diameter. As near as I can tell Gerald Douglas started making cut rifled barrels full time in 1948. Also of interest was that
    Bill Atkinson of A&M barrels worked for Douglas in his early days. I think his first button barrels were around 1956 which would
    mean he was (bore honing) his barrels when he was still cutting them. Hart thru the help of M.Walker started making button barrels
    around 1956 also but I have never found a connection between the two. I asked Walker once about Douglas and he told me he had
    never met the man.
    A well done cut rifling setup with a final push/pull through reamer probably has a lot of good points.
    I have seen enough reamed barrels with horrid chatter marks to question the use of reaming for the entire job.
    Once bore scopes came down in price due to a smarter optical design a lot of details that had been hidden from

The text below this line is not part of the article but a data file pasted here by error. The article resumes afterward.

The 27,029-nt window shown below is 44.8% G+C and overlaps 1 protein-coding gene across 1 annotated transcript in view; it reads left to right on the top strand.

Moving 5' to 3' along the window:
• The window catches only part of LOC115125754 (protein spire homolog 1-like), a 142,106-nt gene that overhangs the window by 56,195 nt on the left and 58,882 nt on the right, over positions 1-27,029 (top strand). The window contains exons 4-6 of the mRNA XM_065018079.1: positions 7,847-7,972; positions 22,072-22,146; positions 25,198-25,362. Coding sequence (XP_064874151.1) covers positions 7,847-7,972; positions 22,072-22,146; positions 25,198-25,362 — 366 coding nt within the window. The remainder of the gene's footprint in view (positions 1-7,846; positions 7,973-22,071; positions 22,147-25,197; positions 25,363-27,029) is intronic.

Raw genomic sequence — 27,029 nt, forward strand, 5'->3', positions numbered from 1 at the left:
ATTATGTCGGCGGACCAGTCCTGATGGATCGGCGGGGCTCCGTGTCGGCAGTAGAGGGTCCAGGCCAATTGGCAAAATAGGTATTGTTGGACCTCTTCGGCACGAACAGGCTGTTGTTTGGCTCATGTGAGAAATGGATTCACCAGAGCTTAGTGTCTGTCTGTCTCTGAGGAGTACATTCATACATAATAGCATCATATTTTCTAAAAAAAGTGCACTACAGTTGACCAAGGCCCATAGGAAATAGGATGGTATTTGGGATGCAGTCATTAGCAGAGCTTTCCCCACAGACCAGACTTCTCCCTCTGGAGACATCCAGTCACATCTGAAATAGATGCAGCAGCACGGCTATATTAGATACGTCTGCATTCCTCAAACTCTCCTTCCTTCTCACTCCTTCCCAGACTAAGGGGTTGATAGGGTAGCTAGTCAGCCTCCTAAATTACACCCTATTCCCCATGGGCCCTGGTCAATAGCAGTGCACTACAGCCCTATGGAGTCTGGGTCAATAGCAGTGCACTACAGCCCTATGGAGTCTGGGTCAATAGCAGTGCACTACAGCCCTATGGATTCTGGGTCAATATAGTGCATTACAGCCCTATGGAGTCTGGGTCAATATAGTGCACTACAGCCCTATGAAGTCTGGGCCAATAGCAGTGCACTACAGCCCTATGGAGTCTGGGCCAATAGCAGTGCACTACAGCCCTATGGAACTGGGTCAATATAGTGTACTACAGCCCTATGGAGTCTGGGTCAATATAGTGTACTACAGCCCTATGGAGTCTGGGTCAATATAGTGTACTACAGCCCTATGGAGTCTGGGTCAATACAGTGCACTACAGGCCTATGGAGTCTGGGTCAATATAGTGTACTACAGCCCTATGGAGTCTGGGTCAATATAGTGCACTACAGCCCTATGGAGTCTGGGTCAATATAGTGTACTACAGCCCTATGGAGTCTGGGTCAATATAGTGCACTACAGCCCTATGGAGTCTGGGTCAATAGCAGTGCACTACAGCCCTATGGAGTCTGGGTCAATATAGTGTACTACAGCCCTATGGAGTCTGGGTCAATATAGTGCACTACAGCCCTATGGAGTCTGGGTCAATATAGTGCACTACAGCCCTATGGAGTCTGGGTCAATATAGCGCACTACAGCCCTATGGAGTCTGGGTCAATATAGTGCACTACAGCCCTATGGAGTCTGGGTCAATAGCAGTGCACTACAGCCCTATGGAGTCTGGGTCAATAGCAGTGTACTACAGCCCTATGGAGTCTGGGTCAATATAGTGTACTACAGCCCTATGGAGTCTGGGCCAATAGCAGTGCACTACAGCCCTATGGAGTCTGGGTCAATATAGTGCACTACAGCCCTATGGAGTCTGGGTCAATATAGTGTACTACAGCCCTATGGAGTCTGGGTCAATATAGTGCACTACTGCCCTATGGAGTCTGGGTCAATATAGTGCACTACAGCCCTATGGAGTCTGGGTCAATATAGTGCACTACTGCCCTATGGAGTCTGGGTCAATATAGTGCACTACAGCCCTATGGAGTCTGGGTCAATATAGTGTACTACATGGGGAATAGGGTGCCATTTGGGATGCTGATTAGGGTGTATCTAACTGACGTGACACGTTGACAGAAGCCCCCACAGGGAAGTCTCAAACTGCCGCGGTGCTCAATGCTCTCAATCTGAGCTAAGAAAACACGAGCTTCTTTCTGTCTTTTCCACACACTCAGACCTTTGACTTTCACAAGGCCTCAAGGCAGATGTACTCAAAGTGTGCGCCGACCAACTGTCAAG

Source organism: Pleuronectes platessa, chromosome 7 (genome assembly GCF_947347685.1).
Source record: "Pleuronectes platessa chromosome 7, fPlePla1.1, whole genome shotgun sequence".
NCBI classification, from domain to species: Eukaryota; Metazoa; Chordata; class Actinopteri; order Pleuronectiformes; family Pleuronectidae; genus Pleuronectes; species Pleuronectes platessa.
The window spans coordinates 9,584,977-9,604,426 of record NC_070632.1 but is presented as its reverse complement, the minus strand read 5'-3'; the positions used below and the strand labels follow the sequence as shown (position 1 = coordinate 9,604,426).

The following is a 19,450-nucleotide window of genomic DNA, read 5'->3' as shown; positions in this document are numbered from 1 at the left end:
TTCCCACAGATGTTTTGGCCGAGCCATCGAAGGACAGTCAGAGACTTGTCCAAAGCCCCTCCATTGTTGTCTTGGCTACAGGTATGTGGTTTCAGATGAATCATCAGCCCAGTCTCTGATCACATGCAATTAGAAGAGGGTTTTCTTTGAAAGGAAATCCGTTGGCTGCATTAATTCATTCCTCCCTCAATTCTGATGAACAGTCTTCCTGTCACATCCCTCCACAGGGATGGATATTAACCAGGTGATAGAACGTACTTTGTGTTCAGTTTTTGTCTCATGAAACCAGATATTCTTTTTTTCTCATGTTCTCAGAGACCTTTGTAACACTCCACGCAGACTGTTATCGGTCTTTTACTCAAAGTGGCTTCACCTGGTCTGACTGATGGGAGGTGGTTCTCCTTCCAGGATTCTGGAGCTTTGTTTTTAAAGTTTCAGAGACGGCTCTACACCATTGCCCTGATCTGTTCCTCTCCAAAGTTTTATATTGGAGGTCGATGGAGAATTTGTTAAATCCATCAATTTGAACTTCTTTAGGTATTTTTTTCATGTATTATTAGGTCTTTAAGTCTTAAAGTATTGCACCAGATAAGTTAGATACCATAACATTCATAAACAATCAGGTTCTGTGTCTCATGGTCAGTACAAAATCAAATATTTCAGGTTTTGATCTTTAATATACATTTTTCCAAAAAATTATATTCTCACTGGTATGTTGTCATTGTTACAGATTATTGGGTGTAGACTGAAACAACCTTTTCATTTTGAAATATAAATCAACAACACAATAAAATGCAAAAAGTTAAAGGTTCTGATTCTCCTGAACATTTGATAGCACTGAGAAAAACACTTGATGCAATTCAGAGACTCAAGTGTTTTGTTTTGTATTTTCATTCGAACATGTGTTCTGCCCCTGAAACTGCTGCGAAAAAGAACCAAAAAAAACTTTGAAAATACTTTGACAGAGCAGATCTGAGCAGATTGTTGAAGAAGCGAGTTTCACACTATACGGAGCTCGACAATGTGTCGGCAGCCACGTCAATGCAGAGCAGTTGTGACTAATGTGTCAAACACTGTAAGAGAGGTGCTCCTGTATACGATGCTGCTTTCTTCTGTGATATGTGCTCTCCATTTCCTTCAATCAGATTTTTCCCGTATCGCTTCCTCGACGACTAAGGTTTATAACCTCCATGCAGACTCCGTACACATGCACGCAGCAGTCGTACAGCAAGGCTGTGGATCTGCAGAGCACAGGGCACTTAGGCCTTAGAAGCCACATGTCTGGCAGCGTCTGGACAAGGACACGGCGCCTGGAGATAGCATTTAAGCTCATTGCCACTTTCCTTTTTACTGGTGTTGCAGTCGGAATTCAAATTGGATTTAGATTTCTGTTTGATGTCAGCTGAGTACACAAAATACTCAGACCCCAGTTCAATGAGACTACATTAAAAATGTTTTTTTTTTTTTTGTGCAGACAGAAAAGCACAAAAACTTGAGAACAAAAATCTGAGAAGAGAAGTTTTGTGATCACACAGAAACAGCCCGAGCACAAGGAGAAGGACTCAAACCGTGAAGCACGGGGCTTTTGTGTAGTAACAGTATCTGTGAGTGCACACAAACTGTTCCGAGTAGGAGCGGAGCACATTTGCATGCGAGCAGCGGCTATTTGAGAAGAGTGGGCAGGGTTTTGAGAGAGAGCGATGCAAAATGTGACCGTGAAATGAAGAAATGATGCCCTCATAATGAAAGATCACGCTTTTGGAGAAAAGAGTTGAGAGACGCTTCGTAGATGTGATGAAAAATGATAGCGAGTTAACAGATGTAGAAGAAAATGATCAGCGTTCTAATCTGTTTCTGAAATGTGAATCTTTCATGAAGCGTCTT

the vast majority of people came to light.

    The breakthrough in bore scopes came from doping the glass lenses instead of simply polishing them to the required shape.
    Last edited by brickeyee; 01-21-2022 at 05:36 PM.

  4. #4
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    Quote Originally Posted by martin zuck View Post
    Years ago when I was a young man I spent three years down in Pittsburg learning a few things about the gunsmith trade and spent one summer working up at Flaigís Lodge fitting barrels. At that time they were using Douglas barrels and calling them
    Flaig Ace barrels. At the time we noticed the lack of reamer marks and Douglas claimed he was using a new process he called